Sunday, May 01, 2011

The Old Leather Man (again)

This photo shows the Old Leather Man seated outside a house in Middlefield, Connecticut. It was taken sometime between 1869 and 1889.

{Caption: The Leather Man sits to eat in Middlefield in this undated photo. Researchers are planning to dig up the Leather Man's grave next year in an attempt to determine his identity. Source: The Republican-American newspaper of Waterbury, CT[1]}

About a year ago I wrote a post about him.[2] Since then a controversy has arisen over plans to exhume his remains, perform some scientific tests, and rebury them in a new location. Last December a writer named Phil Reisman gave a succinct account of these plans on the LoHud news blog — Exhuming the Old Leatherman. The comments section of this post contains the beginnings of a debate between those who support and who oppose the project. During the past couple of months local reporters have picked up on the story and comments lists have grown. See for example see Briarcliff’s Mysterious and Legendary Leatherman by Kathleen Reilly on the Pleasantville-Briarcliff Manor, NY, Patch network blog, The Footsteps of the Leatherman by Mike Paoletto on the Trumbull, CT, Patch network blog, and Digging up the Leather Man's story in Conn., an Associated Press report.

The Ossining Historical Society owns the cemetery but its web pages contain nothing on the subject.[4] A set of pages called Leave the Leatherman Alone are distinctly polemical but nonetheless full of interesting details, including a copy of the OHS petition to the NY supreme court system and other court documents. The petition says the OHS Museum would like to remove the body, conduct "forensic and genetic testing" for purposes of "public education on historical and genealogical matters," and rebury of remains in another part of the cemetery. The "Leave the Leatherman Alone" site currently has a polite Letter To The Ossining Historical Society as its top posting. Along with most people who have spoken out on the subject, the writer of the letter, Don Johnson, says that it would be better not to exhume the remains at all, but if they are to be relocated, there should be no tampering with them. The Leather Man wanted privacy during his life and there is no good reason to subject his body to invasive study now or ever.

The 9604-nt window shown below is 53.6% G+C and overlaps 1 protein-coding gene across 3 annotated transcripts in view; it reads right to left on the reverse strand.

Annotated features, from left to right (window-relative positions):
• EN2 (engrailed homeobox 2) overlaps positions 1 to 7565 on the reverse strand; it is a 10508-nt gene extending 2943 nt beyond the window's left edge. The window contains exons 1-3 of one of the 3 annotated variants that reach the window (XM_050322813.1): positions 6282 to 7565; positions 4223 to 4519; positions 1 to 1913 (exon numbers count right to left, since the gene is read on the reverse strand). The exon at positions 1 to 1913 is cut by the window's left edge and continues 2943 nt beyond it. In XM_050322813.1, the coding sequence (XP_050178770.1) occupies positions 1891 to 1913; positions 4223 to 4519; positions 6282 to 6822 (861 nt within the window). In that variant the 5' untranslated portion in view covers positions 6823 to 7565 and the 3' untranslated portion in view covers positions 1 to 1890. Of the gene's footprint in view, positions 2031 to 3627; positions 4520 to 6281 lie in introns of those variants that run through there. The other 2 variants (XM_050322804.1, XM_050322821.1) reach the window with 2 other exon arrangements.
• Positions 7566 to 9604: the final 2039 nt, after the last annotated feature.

Newsmen Steve Frank, Ray Bendici, and others connected with a site called Damned Connecticut have followed the controversy and prepared a series of useful blog posts about it, including an Interview with Don Johnson and some helpful photos. The photos include this one, which shows the current location of the grave and its marker. As you can see, a cemetery access road currently runs over part of the grave. The road that passes close by is a busy one which is, reportedly, to be widened at some future date. These, plus the quantity of visitors to the grave (including --- by OHS permission -- geocachers), and the fact that the current location is in a "paupers'" area, are the reasons given for moving the remains to another location in the cemetery.

{source: Damned Connecticut[4]}

A few days ago a man named Stephen Griswold alerted me to the OHS plans and the concerns that many are raising about them. He summarized the objections that have been submitted and raised some questions about OHS motives. He asked why, for example, the OHS wants to exhume and rebury these remains and not others that are to be affected by road-widening. He also said the person who runs the OHS Facebook page has been deleting comments that raise questions about the project or show opposition to it. (Note that the FB page does now have comments from April 11 and 12 which are critical of the OHS plans.)


Some recent sources:

Leather Man, century-old hermit, to be exhumed David Pescovitz on BoingBoing Friday, Mar 4, 2011

Leatherman Series on

Who was the Leather Man? Experts hope forensic tests will solve mystery by Sam Cooper, Republican-American, Waterbury, CT, November 29, 2010,

A few of many (many) accounts in 19th- and 20th-century newspapers:

Story of the Leather Man, by Fred C. Warner, Putnam County Courier, Carmel, NY, Jan. 19, 1961